Eating local has become an important goal for me. My husband and I watched Food Inc. I had been meaning to watch it for months but ...oh you know how that goes. Anyway, it was really well-done. Much was not a surprise or I already knew about it, but there were plenty of "woah" moments for me. Those who know me know that my husband and I are vegetarians for environmental and ethical reasons. I often think I'm a bit more liberal about it than my husband in that I'm always quick to tell people that I'm not anti-hunting or against small, sustainable, humane meat farms. A lot of people expect a barrage of anti-meat talk from me and, though I do consider vegetarianism to be one of the best environmental approaches at the moment, I understand that some people really don't want to or, in some cases, physically can't. Long story short, this documentary isn't anti-meat - it's anti-factory farming and anti-fast food. There were very few gory scenes of slaughter if any at all. There was definitely some footage of the animals' living conditions (toned down - most factory farms won't let just anyone wander in) and some food processing footage. So "icky scenes" shouldn't be a concern.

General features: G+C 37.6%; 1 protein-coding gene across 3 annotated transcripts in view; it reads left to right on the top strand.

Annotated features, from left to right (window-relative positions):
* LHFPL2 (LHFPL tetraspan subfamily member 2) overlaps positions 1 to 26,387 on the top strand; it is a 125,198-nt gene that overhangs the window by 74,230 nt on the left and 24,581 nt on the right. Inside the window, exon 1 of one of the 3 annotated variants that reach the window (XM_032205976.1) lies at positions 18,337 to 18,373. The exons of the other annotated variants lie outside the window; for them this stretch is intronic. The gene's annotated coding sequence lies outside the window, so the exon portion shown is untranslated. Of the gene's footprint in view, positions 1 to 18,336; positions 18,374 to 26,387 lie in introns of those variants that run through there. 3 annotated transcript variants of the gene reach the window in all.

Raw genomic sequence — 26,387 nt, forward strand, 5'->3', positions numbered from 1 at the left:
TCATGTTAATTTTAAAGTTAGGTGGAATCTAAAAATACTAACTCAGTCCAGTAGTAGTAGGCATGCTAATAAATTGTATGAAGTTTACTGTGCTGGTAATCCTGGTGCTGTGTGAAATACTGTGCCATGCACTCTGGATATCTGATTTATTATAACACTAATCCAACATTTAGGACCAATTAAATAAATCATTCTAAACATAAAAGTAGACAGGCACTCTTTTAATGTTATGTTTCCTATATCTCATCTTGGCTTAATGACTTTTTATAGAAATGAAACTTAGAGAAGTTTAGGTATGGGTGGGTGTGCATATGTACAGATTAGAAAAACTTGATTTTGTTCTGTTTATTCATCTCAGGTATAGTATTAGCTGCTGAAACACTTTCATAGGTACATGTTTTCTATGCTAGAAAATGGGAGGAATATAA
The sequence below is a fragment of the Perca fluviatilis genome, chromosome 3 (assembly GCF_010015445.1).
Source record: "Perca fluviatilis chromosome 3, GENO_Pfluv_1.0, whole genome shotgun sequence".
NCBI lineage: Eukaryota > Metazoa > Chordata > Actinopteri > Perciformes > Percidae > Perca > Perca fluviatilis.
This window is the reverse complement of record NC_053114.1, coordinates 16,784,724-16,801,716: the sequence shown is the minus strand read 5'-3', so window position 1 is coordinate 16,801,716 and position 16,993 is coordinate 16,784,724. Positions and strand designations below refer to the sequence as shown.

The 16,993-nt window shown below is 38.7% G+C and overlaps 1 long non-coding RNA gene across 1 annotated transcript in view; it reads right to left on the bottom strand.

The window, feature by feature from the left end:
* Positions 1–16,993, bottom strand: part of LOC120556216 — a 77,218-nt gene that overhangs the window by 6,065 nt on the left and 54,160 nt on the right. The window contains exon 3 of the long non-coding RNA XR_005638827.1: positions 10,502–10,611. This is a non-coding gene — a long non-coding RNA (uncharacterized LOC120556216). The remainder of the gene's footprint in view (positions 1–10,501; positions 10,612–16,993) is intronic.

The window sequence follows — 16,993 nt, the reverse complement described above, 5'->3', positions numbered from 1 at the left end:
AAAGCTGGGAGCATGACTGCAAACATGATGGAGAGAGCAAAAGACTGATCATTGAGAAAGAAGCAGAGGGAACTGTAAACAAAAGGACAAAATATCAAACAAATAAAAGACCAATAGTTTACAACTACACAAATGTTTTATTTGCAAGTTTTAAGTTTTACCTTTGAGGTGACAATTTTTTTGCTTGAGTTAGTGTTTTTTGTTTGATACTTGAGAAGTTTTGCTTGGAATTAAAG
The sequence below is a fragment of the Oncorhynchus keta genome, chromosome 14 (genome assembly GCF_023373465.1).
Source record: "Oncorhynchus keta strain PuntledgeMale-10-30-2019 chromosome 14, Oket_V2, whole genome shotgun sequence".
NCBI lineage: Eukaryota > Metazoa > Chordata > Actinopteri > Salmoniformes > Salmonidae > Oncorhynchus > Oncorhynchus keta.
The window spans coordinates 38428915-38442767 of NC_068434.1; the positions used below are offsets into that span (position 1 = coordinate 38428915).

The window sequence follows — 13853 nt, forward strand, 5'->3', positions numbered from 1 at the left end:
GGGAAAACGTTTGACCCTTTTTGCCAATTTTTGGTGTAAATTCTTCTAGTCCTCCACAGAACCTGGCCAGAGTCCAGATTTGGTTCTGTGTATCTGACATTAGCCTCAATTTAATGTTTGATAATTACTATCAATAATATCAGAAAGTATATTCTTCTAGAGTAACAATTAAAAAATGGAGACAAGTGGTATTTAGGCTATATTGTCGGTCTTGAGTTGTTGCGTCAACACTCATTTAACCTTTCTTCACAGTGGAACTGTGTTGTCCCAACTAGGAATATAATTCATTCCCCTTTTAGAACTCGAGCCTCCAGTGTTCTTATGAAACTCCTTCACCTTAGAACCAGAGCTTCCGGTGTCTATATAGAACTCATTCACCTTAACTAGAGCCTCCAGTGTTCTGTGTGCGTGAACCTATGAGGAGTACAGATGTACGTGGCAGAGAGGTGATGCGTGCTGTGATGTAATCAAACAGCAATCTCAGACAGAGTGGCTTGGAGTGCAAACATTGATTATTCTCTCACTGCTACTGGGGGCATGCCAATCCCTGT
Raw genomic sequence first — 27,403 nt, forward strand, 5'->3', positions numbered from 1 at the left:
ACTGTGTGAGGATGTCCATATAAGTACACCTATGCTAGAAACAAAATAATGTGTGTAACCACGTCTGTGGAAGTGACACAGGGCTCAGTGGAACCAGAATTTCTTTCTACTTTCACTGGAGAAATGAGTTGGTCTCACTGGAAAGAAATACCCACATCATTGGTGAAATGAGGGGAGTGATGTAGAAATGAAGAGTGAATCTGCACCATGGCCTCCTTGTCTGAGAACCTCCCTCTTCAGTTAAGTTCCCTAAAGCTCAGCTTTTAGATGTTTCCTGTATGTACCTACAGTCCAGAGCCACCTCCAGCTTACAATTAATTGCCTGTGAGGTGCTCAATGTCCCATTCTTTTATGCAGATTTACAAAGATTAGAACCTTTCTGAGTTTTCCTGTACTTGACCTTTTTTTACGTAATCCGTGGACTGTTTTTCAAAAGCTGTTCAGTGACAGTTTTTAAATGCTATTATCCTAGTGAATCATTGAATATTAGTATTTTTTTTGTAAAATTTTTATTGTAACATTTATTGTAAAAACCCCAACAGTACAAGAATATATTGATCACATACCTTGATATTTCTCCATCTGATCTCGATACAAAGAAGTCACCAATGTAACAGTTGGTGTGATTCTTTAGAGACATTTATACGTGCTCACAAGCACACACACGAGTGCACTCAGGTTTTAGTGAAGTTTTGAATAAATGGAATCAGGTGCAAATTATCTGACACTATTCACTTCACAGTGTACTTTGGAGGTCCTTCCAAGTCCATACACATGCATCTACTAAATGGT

Anyway, the movie reinvigorated my desire to eat locally. As much as I miss my old stomping ground, there are an abundant number of small, local farms who participate in markets and will sell you meat, eggs, and, in some rare cases, milk from their own cows.
But it's getting to be the end of January! It's cold! What could possibly be in season right now?
Well, according to Sustainable Table there are several things! All thanks to "hothouses" and storage, apples, cabbage, carrots, onions, potatoes, turnips, and winter squash are in season. That's a lot of stew and soup! And mixed with dried legumes.... mmmm!